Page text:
a place to obtain food and shelter, certainly influenced his need to stay at home. I believe this very sort of need allowed the adolescent a chance to master the conflict between the wish to alienate himself from the parent figures and the wish to hold on to them. However, now that he can go to the Hippie world-to the Haight-Ashbury retreat-there is no longer the need to stay at home and fight out, with eventual mastery and integration, the conflict between independent strivings and dependency desires. An adolescent can no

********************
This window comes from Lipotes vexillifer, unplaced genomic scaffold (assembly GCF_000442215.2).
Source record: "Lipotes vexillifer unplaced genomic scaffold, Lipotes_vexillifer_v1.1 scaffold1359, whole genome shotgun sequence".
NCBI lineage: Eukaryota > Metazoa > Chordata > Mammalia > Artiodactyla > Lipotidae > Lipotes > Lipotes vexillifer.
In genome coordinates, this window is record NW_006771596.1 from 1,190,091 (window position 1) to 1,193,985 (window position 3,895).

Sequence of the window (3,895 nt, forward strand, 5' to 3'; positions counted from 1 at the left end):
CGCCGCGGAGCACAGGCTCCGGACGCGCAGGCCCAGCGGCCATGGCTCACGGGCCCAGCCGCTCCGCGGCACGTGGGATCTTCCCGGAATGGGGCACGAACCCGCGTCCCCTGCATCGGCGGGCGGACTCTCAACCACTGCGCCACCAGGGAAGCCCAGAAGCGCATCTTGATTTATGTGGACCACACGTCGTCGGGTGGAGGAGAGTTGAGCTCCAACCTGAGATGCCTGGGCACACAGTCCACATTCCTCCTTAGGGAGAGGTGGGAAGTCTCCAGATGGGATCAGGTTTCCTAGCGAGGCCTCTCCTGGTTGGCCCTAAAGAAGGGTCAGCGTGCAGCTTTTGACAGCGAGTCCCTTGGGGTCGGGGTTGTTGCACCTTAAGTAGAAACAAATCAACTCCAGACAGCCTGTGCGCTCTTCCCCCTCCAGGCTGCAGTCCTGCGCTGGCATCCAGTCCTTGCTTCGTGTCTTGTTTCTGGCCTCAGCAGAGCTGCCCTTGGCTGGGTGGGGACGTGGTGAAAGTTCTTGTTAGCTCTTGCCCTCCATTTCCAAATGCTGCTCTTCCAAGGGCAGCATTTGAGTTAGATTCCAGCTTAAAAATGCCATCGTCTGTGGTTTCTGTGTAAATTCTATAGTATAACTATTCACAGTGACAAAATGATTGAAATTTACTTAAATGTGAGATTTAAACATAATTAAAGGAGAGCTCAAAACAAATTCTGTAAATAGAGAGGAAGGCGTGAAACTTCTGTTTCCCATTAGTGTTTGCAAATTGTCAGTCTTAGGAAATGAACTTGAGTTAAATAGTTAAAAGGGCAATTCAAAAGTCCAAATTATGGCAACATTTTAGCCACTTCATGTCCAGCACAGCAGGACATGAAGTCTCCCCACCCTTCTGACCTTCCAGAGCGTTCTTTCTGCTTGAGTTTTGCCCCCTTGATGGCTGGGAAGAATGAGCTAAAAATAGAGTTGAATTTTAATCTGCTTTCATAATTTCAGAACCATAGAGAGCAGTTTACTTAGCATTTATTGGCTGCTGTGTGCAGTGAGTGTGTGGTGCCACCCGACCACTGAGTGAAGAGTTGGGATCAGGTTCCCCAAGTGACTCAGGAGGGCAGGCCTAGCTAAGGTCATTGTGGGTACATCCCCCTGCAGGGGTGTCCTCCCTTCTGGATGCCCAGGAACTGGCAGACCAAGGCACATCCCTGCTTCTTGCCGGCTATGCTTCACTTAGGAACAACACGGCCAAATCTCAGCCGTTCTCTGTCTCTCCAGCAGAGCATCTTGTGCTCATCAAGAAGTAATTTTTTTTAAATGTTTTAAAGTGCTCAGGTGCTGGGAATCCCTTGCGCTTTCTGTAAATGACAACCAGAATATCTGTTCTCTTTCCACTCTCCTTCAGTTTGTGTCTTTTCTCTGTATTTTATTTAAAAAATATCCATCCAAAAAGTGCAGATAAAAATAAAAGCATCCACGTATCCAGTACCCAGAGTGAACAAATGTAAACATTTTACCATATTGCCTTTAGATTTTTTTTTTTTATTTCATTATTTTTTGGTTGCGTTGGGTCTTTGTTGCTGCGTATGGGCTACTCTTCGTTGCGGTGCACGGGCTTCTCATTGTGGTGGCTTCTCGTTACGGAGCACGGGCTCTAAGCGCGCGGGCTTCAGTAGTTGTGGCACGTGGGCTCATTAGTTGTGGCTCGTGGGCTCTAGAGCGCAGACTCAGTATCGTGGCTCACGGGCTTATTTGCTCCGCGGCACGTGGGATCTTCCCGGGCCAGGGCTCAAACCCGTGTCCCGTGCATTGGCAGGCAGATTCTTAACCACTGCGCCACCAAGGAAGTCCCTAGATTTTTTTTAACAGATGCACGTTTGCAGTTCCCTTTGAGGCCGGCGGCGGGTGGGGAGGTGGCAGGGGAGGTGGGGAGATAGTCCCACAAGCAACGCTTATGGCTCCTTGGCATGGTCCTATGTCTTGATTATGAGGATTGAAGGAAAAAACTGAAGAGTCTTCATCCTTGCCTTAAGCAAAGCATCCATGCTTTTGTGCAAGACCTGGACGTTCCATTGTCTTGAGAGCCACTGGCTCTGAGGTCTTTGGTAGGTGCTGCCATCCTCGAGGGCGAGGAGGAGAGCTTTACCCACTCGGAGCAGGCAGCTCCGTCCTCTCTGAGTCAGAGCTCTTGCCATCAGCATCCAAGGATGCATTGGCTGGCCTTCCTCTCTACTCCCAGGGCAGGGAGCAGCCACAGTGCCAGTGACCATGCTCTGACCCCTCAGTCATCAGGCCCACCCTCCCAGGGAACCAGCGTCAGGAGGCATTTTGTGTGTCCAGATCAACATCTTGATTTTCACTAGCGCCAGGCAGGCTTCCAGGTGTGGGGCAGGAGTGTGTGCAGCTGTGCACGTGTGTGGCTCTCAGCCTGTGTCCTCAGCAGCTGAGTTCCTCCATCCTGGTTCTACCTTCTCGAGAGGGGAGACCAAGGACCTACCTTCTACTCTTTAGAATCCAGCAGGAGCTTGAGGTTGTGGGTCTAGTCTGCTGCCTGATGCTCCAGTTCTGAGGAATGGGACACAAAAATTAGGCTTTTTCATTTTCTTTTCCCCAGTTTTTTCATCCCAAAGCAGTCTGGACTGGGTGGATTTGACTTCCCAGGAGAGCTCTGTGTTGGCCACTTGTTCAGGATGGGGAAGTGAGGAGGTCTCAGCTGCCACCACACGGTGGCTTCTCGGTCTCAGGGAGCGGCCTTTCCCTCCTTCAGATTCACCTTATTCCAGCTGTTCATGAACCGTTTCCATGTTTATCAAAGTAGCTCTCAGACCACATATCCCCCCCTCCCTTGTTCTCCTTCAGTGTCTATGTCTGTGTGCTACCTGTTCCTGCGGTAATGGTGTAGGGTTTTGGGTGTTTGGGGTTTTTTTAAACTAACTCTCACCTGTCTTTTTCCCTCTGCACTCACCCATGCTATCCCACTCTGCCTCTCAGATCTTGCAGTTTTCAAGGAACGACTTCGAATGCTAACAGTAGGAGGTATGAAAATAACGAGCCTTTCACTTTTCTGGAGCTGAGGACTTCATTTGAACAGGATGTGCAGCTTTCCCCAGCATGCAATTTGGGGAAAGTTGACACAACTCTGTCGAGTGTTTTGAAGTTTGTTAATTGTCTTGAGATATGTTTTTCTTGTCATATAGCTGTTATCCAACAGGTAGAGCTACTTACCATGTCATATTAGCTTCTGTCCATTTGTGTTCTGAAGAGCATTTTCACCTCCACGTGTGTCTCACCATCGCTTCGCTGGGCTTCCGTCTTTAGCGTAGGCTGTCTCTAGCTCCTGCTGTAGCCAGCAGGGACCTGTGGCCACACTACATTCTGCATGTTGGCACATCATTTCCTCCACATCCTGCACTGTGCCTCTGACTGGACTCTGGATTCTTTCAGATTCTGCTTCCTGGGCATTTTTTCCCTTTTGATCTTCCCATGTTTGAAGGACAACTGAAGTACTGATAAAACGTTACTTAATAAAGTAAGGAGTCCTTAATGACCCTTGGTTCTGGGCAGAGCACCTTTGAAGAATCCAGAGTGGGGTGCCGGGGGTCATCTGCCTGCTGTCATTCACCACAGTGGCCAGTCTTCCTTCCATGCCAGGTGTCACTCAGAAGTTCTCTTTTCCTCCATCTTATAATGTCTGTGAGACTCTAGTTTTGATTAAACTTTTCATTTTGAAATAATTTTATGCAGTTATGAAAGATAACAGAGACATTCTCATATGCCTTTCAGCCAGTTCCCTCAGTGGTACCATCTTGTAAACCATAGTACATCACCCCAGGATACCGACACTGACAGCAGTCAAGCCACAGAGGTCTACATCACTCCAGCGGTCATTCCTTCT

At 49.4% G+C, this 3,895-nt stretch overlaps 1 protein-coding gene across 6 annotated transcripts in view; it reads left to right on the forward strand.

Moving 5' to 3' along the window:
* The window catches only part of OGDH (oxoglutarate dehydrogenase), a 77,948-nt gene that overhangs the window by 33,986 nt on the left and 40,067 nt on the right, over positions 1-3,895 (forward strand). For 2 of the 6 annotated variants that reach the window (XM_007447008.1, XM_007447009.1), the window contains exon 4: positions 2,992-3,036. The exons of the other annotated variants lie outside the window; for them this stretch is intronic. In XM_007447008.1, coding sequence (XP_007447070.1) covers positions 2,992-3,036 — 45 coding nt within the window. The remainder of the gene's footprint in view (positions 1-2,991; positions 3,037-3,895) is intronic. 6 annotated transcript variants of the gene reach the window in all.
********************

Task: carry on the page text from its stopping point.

Frank S. Williams